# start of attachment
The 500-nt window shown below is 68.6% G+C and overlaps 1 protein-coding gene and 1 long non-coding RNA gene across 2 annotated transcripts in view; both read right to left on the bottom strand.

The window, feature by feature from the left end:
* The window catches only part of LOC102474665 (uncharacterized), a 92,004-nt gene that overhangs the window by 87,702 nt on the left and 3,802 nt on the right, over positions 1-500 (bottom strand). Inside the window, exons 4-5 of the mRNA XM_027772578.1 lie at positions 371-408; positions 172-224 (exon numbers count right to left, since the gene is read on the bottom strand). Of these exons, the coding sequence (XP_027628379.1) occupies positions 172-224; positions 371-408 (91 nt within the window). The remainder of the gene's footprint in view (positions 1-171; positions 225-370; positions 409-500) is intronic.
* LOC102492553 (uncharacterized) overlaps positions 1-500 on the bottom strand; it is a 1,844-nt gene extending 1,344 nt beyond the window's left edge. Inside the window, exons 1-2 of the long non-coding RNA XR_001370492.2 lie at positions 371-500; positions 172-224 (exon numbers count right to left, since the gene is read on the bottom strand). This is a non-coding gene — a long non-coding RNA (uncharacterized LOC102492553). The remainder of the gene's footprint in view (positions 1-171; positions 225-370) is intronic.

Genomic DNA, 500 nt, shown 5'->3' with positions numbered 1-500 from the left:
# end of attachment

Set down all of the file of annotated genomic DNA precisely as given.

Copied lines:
The 500-nt window shown below is 68.6% G+C and overlaps 1 protein-coding gene and 1 long non-coding RNA gene across 2 annotated transcripts in view; both read right to left on the bottom strand.

The window, feature by feature from the left end:
* The window catches only part of LOC102474665 (uncharacterized), a 92,004-nt gene that overhangs the window by 87,702 nt on the left and 3,802 nt on the right, over positions 1-500 (bottom strand). Inside the window, exons 4-5 of the mRNA XM_027772578.1 lie at positions 371-408; positions 172-224 (exon numbers count right to left, since the gene is read on the bottom strand). Of these exons, the coding sequence (XP_027628379.1) occupies positions 172-224; positions 371-408 (91 nt within the window). The remainder of the gene's footprint in view (positions 1-171; positions 225-370; positions 409-500) is intronic.
* LOC102492553 (uncharacterized) overlaps positions 1-500 on the bottom strand; it is a 1,844-nt gene extending 1,344 nt beyond the window's left edge. Inside the window, exons 1-2 of the long non-coding RNA XR_001370492.2 lie at positions 371-500; positions 172-224 (exon numbers count right to left, since the gene is read on the bottom strand). This is a non-coding gene — a long non-coding RNA (uncharacterized LOC102492553). The remainder of the gene's footprint in view (positions 1-171; positions 225-370) is intronic.

Genomic DNA, 500 nt, shown 5'->3' with positions numbered 1-500 from the left: